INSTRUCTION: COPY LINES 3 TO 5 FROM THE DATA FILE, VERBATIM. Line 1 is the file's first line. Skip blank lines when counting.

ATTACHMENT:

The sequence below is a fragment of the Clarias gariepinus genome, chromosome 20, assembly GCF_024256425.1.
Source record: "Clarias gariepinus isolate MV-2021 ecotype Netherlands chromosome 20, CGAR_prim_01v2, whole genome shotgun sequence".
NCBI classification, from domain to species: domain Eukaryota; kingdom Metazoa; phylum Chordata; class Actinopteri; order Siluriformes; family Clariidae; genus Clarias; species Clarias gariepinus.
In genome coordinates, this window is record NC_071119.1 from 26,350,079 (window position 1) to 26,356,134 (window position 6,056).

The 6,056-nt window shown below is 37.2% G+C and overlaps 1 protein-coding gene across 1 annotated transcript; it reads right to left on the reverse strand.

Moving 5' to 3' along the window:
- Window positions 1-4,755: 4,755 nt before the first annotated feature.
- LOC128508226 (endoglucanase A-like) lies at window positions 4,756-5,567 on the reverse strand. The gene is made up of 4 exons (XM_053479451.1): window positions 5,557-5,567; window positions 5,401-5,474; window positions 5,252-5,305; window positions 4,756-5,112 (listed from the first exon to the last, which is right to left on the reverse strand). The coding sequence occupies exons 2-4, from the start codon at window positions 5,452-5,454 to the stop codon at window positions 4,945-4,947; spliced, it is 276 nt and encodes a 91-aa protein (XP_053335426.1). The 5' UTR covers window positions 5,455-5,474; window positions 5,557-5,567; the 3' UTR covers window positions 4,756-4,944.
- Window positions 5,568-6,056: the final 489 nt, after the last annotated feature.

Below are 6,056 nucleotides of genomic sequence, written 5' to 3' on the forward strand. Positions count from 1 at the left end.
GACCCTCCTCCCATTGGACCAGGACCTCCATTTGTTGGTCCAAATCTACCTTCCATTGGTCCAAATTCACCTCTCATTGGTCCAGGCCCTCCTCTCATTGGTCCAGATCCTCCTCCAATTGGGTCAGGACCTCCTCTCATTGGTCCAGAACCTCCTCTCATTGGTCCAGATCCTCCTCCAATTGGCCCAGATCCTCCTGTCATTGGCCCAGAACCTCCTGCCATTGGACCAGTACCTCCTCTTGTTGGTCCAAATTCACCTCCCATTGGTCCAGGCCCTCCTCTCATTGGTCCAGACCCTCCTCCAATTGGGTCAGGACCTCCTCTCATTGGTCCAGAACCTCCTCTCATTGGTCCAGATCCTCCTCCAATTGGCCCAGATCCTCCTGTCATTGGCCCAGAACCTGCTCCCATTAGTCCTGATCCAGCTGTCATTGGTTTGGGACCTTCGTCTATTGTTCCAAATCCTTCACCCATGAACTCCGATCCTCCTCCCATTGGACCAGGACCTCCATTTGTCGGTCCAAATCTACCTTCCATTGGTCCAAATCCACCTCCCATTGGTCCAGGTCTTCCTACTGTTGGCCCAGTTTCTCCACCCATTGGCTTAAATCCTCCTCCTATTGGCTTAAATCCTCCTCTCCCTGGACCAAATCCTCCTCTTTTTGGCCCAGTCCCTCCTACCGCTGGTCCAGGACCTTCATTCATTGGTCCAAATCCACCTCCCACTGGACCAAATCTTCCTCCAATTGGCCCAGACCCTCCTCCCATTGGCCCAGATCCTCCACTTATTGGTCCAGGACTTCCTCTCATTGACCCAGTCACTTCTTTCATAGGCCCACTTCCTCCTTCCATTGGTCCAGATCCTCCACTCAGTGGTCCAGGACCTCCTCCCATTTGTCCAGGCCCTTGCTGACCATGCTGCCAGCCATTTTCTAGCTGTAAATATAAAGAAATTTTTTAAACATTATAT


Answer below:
NCBI classification, from domain to species: domain Eukaryota; kingdom Metazoa; phylum Chordata; class Actinopteri; order Siluriformes; family Clariidae; genus Clarias; species Clarias gariepinus.
In genome coordinates, this window is record NC_071119.1 from 26,350,079 (window position 1) to 26,356,134 (window position 6,056).

The 6,056-nt window shown below is 37.2% G+C and overlaps 1 protein-coding gene across 1 annotated transcript; it reads right to left on the reverse strand.